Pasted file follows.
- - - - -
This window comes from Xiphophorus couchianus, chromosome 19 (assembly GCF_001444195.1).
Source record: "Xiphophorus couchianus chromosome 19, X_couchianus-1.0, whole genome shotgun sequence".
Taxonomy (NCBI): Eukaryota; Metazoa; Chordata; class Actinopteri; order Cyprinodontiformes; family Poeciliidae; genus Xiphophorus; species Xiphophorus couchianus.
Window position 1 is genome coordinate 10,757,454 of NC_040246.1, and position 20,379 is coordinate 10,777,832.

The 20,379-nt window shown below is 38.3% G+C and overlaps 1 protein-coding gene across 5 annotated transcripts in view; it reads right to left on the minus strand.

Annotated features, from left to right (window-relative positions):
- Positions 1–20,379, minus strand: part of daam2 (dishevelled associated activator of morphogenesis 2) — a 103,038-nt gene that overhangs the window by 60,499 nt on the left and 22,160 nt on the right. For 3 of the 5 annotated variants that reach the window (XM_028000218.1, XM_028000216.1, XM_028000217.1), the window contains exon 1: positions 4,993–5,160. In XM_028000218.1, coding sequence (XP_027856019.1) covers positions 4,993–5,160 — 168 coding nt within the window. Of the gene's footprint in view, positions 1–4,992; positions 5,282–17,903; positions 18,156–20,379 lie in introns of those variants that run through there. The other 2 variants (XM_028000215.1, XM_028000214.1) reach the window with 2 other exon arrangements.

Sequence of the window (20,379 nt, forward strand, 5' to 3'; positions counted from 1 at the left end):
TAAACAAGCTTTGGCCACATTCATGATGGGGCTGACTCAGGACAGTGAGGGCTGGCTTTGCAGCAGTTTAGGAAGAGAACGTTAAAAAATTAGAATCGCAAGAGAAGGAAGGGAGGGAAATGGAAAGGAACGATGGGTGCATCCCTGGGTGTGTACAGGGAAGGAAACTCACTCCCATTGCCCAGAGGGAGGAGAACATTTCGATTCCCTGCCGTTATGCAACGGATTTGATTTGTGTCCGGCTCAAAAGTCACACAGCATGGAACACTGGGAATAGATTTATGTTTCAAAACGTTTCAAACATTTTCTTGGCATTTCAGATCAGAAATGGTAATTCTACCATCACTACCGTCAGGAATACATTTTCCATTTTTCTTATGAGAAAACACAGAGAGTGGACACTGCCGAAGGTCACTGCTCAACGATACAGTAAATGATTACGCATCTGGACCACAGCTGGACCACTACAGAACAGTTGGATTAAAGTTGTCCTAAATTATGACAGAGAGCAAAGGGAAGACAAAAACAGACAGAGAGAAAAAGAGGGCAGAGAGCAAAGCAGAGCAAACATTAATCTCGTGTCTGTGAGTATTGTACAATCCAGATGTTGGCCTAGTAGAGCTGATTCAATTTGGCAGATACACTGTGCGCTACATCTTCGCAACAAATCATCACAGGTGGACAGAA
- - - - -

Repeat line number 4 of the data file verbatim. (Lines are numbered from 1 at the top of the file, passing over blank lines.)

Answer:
Window position 1 is genome coordinate 10,757,454 of NC_040246.1, and position 20,379 is coordinate 10,777,832.